Title:
Artifacts, Methods of Creating Such Artifacts and Methods of using Such Artifacts
Kind Code:
A1


Abstract:
Artifacts, methods of creating such artifacts and methods of using such artifacts are provided. In this regard, an exemplary embodiment of a method for creating an artifact for quantifying measurement accuracy of non-contact sensors included in optical three-dimensional (3-D) measuring systems, comprises: fabricating an artifact using a base material; and coating the artifact with an approximately uniform coating of dry film lubricant.



Inventors:
Boyer, Jesse R. (Berlin, CT, US)
Pearson, Jeffry K. (Newport Beach, CA, US)
Joyner, Randall W. (Union, CT, US)
Application Number:
11/962382
Publication Date:
06/25/2009
Filing Date:
12/21/2007
Assignee:
UNITED TECHNOLOGIES CORP. (Hartford, CT, US)
Primary Class:
Other Classes:
358/474, 427/299, 427/314
International Classes:
C10M169/00; B05D3/00; B05D3/02; H04N1/04
View Patent Images:



Primary Examiner:
LEONG, NATHAN T
Attorney, Agent or Firm:
Getz Balich LLC (Farmington, CT, US)
Claims:
1. A method of creating an artifact for quantifying measurement accuracy of non-contact sensors included in optical three-dimensional (3-D) measuring systems, comprising: fabricating an artifact using a base material; and coating the artifact with an approximately uniform coating of dry film lubricant.

2. The method of claim 1, wherein the base material comprises at least one of steel, nickel, and titanium.

3. The method of claim 1, wherein the dry film lubricant is a thermally cured dry film lubricant.

4. The method of claim 1, wherein the dry film lubricant comprises at least one of molybdenum disulphide (MoS2), graphite, MoS2/graphite, polytetrafluoroethylene (PTFE), and PTFE/MoS2 based dry film lubricant.

5. The method of claim 1, wherein the artifact complies with VDI/VDE standard 2634—Part 2.

6. The method of claim 1, wherein the step of coating the artifact with an approximately uniform coating of dry film lubricant includes the steps of: lapping the artifact; grit blasting the artifact with an abrasive blasting media; heating the artifact to a predetermined temperature; spraying the artifact with a dry film lubricant; and baking the artifact and dry film lubricant at a predetermined temperature for a predetermined time period.

7. The method of claim 6, wherein the artifact is lapped to approximately 0.00003 of an inch and grit blasted with 400 grit aluminum.

8. The method of claim 6, wherein the artifact is heated to approximately 180 degrees Fahrenheit and sprayed with the dry film lubricant.

9. The method of claim 6, wherein the artifact and dry film lubricant are baked at approximately 250-400 degrees Fahrenheit for approximately 2-4 hours.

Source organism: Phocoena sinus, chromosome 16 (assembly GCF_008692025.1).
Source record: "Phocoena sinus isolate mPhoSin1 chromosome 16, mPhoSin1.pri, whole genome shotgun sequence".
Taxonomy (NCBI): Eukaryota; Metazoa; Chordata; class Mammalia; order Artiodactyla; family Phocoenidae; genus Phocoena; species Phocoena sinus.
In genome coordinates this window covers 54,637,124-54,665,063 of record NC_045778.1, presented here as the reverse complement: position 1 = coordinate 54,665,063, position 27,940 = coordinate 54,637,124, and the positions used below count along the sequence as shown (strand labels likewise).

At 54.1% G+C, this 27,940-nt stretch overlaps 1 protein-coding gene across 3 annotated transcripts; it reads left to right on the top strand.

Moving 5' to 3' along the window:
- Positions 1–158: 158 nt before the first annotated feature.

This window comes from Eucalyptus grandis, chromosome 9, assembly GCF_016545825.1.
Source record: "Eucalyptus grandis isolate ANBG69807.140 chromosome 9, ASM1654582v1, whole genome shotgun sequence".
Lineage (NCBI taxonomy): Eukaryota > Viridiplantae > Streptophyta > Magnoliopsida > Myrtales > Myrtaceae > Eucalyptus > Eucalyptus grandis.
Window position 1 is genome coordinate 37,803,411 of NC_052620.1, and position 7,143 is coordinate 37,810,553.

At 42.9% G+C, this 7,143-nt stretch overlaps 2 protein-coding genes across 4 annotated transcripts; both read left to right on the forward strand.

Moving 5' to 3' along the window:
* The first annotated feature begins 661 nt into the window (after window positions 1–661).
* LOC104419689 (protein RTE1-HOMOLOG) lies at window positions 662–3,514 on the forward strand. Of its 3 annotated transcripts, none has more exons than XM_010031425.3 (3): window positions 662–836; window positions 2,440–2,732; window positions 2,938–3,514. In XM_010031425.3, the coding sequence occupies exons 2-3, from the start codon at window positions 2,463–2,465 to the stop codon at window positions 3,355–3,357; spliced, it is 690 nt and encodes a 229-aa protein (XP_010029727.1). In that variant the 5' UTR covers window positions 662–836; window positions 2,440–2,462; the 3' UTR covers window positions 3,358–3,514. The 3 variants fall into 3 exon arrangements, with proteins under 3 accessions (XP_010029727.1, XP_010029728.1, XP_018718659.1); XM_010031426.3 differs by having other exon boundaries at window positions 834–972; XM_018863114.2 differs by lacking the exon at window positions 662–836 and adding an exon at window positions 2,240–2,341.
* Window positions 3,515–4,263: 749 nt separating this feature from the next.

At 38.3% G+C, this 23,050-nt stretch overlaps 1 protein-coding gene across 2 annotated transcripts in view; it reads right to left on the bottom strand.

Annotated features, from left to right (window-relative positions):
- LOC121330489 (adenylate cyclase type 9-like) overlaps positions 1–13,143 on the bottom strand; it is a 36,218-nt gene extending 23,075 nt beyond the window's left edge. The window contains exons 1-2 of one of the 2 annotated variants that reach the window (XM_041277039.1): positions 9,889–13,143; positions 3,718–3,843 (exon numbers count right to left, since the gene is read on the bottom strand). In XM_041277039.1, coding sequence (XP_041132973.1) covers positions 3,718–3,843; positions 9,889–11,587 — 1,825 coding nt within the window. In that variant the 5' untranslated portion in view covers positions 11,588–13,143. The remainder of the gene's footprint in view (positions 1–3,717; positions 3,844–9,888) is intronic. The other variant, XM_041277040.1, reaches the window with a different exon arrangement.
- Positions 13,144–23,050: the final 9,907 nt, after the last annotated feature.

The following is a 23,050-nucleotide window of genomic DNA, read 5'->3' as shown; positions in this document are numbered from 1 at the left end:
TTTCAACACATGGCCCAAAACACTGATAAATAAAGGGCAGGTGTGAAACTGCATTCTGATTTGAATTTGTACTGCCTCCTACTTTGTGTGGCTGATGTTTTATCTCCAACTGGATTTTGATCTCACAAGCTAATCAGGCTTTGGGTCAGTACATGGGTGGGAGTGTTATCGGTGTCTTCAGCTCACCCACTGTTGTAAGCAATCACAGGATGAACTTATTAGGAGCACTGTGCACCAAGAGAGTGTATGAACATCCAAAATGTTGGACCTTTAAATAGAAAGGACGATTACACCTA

10. A method for quantifying measurement accuracy of non-contact sensors comprising: fabricating an artifact using a base material; coating the artifact with an approximately uniform coating of dry film lubricant such that reflective noise generated when the artifact is scanned by an optical three-dimensional measuring system is reduced; and scanning the artifact using an optical three-dimensional (3-D) measuring system.

11. The method of claim 10, wherein in scanning the artifact, the artifact is used to quantify flatness measurement accuracy of a non-contact sensor in the optical 3-D measuring system.

12. The method of claim 10, wherein the scanning is performed by an Advanced Topometric Sensor (ATOS).

13. An artifact for quantifying measurement accuracy of non-contact sensors in optical 3-D measuring systems, comprising: an artifact body; and an approximately uniform coating of dry film lubricant bonded to the artifact body.

14. The artifact of claim 13, wherein the artifact body has a non-specular inspection surface.

15. The artifact of claim 13, wherein the artifact complies with VDI/VDE standard 2634—Part 2.

16. The artifact of claim 13, wherein the artifact body includes a pair of artifact parts connected together using a series of pins.

17. The artifact of claim 13, wherein the approximately uniform coating of dry film lubricant has a thickness that does not vary by more than approximately 0.0003 inches.

18. The artifact of claim 13, wherein the dry film lubricant reduces reflective noise when the artifact is scanned by an optical 3-D measuring system.

Description:

BACKGROUND

1. Technical Field

The present invention relates generally to non-contact sensors.

2. Description of the Related Art

Various methods exist for creating artifacts for quantifying the measurement accuracy of non-contact sensors included in optical 3-D imaging systems. For example, one prior art method includes fabricating an artifact, and then manually coating the artifact with a white powder coating of tempera paint. Unfortunately, such coatings tend to be non-uniform and can cause measurement errors that prevent parameters of interest from being properly measured by optical 3-D imaging systems.

SUMMARY

Artifacts, methods of creating such artifacts and methods of using such artifacts are provided. In this regard, an exemplary embodiment of a method for creating an artifact for quantifying measurement accuracy of non-contact sensors included in optical three-dimensional (3-D) measuring systems, comprises: fabricating an artifact using a base material; and coating the artifact with an approximately uniform coating of dry film lubricant.

An exemplary embodiment of a method for quantifying measurement accuracy of non-contact sensors comprises: fabricating an artifact using a base material; coating the artifact with an approximately uniform coating of dry film lubricant such that reflective noise generated when the artifact is scanned by an optical three-dimensional measuring system is reduced; and scanning the artifact using an optical three-dimensional measuring system.

An exemplary embodiment of an artifact for quantifying measurement accuracy of non-contact sensors in optical 3-D measuring systems, comprises: an artifact body; and an approximately uniform coating of dry film lubricant bonded to the artifact body.

Other methods, features and/or advantages of this disclosure will be or may become apparent to one with skill in the art upon examination of the following drawings and detailed description. It is intended that all such additional methods, features and/or advantages be included within this description and be within the scope of the present disclosure.